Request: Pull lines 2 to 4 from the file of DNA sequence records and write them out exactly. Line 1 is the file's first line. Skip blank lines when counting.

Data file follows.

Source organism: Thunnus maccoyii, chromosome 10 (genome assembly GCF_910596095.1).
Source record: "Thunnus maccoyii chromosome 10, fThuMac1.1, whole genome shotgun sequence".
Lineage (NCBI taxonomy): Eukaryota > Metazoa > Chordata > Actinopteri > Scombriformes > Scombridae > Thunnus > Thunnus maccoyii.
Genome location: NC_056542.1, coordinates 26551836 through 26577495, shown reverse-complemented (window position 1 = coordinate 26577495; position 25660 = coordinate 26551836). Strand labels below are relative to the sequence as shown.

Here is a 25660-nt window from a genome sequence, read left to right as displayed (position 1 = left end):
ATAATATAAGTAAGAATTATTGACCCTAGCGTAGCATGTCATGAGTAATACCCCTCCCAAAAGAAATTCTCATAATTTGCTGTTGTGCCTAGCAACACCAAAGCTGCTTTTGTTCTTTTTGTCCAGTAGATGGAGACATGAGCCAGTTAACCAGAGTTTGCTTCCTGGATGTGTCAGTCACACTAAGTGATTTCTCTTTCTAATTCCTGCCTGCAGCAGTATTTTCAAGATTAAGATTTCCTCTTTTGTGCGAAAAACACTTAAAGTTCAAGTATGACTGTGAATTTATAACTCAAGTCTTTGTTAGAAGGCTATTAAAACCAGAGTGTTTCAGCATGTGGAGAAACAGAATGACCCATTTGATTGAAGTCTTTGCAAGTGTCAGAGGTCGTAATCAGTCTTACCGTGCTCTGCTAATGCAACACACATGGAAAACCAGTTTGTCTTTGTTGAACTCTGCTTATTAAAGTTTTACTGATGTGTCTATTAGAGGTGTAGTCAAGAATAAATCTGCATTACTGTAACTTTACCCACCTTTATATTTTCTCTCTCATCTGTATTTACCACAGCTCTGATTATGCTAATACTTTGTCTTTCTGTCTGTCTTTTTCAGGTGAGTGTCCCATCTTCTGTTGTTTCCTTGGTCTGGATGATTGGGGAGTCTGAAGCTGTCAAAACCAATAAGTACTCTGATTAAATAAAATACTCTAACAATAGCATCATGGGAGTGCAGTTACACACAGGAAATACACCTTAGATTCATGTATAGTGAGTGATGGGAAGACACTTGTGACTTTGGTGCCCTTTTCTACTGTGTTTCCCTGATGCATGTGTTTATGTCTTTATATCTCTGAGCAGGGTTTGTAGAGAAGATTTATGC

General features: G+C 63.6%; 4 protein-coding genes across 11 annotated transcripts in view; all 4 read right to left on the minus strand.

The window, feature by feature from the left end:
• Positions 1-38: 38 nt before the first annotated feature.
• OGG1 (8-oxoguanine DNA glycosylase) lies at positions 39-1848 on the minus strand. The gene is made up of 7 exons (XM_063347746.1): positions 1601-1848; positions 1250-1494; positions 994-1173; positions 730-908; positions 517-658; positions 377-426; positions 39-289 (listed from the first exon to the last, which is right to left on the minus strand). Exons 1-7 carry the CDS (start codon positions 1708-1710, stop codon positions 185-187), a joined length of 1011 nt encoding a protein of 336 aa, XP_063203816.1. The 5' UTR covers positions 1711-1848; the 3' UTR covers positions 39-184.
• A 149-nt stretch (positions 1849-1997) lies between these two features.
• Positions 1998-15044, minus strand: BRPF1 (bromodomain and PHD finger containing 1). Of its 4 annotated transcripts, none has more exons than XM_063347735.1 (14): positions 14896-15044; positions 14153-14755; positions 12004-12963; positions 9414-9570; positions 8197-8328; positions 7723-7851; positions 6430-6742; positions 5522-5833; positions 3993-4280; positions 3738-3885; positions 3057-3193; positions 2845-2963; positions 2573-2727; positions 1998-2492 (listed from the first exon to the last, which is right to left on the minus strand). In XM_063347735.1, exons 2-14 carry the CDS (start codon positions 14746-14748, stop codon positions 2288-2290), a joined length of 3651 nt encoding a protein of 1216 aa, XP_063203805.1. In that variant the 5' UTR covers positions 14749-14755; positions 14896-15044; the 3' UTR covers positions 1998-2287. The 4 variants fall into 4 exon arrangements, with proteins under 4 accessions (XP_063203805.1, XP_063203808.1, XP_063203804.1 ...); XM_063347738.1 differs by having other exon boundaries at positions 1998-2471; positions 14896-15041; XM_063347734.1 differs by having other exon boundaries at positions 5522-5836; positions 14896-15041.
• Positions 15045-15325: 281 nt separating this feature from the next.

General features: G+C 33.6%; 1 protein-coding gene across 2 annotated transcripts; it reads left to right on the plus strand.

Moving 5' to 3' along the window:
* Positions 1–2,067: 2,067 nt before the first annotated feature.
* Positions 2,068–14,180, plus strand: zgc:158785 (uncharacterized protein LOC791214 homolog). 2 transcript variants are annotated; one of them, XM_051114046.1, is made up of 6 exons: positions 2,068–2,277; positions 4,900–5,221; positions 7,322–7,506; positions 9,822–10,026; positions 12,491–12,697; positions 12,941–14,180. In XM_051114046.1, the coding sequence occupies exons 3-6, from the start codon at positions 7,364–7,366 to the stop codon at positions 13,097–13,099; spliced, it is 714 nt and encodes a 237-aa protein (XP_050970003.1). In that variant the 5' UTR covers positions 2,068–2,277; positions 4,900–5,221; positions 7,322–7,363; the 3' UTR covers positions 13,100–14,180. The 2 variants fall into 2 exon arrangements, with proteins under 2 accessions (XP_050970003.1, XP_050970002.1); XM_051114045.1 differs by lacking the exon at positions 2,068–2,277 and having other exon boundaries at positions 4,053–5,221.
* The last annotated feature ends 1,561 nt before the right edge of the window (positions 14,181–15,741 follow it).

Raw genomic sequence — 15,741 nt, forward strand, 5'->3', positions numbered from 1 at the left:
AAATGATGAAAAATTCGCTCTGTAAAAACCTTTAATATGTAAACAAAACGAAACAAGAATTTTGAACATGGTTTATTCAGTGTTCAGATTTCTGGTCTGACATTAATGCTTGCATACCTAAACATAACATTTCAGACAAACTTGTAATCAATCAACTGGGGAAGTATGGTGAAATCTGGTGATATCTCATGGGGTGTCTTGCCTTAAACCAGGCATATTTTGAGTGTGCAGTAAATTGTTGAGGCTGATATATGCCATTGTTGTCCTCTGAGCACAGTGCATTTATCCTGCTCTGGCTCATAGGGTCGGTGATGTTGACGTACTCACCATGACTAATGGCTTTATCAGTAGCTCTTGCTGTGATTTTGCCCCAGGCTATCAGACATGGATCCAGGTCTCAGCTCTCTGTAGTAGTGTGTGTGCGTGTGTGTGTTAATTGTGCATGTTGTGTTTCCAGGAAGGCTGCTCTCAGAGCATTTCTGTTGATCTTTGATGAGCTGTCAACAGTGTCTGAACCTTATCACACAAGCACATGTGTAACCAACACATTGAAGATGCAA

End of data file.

Source record: "Thunnus maccoyii chromosome 10, fThuMac1.1, whole genome shotgun sequence".
Lineage (NCBI taxonomy): Eukaryota > Metazoa > Chordata > Actinopteri > Scombriformes > Scombridae > Thunnus > Thunnus maccoyii.
Genome location: NC_056542.1, coordinates 26551836 through 26577495, shown reverse-complemented (window position 1 = coordinate 26577495; position 25660 = coordinate 26551836). Strand labels below are relative to the sequence as shown.